or no·vi·ci·ate

[noh-vish-ee-it, -eyt]
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  1. the state or period of being a novice of a religious order or congregation.
  2. the quarters occupied by religious novices during probation.
  3. the state or period of being a beginner in anything.
  4. a novice.

Origin of novitiate

1590–1600; < Medieval Latin, equivalent to novīti(us) novice + -ātus -ate3 Unabridged Based on the Random House Unabridged Dictionary, © Random House, Inc. 2018

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Historical Examples of novitiate

British Dictionary definitions for novitiate



  1. the state of being a novice, esp in a religious order, or the period for which this lasts
  2. the part of a religious house where the novices live
  3. a less common word for novice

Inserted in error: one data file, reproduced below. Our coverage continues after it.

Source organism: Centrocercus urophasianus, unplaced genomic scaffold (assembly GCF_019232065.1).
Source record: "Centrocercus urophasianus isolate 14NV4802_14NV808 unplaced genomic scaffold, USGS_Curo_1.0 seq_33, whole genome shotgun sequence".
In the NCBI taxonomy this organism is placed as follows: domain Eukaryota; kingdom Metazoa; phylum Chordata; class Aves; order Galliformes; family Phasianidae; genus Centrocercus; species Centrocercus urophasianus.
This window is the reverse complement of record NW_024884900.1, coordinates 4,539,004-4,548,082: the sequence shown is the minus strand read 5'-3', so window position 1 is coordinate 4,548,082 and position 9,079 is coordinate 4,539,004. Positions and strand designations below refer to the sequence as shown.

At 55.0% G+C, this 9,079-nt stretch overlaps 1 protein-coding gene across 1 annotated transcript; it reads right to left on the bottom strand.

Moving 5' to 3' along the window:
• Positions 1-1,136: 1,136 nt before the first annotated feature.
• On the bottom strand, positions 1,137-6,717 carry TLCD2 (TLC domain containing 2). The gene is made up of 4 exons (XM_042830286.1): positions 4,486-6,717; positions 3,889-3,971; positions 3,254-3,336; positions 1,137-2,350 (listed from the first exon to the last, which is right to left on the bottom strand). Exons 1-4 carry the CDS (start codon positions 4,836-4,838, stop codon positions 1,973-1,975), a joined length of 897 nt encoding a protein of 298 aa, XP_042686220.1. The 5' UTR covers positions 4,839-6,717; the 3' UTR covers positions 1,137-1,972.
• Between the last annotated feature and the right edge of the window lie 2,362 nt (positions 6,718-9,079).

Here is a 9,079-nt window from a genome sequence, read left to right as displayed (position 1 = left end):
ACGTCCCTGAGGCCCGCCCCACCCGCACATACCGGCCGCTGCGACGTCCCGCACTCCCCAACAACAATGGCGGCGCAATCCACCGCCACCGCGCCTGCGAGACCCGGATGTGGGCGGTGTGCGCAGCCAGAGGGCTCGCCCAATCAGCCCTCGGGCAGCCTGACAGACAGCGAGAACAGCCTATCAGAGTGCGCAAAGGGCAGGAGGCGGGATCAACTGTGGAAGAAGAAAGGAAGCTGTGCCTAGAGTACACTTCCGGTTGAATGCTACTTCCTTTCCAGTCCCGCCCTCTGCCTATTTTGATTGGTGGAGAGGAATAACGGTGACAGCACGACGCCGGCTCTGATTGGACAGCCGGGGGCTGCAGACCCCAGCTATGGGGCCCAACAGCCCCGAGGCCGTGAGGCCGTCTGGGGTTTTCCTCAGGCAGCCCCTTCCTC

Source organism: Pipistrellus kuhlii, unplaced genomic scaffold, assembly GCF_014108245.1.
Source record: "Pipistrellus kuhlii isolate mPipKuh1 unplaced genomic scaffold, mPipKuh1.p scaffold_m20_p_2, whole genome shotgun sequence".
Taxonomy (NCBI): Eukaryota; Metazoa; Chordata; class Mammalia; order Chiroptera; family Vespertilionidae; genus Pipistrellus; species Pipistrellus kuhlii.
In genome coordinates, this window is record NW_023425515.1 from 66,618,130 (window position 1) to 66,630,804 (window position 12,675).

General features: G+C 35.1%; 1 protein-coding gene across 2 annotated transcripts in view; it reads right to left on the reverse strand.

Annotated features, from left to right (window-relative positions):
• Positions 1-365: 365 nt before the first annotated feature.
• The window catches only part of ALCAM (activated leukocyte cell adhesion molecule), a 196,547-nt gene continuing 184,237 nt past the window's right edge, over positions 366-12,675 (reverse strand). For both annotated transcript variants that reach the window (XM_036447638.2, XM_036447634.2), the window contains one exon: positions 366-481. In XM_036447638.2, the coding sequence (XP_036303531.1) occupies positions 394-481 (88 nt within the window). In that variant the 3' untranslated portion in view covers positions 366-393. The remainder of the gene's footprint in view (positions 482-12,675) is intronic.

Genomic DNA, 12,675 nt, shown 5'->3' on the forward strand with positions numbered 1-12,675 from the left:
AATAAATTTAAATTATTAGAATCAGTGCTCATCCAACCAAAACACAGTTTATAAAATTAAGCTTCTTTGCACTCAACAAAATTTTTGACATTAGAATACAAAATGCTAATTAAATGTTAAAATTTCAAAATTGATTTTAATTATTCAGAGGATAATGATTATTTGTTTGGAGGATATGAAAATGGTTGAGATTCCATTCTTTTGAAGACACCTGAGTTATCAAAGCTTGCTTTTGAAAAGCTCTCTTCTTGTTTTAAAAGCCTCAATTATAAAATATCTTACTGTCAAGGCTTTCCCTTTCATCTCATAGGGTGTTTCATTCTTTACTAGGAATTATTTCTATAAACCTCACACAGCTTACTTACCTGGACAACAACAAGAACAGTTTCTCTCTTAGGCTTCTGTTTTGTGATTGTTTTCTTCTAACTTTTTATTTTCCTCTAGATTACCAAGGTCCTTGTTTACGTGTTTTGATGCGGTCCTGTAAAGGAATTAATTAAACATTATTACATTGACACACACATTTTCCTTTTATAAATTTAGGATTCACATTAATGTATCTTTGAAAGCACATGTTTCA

Word Origin for novitiate

C17: from French noviciat, from Latin novīcius novice
Collins English Dictionary - Complete & Unabridged 2012 Digital Edition © William Collins Sons & Co. Ltd. 1979, 1986 © HarperCollins Publishers 1998, 2000, 2003, 2005, 2006, 2007, 2009, 2012

Word Origin and History for novitiate

also noviciate, "state of being a novice," c.1600, from Middle French noviciat or directly from Medieval Latin novitiatus, from Late Latin novitius "novice," from Latin adjective novicius (see novice).

Online Etymology Dictionary, © 2010 Douglas Harper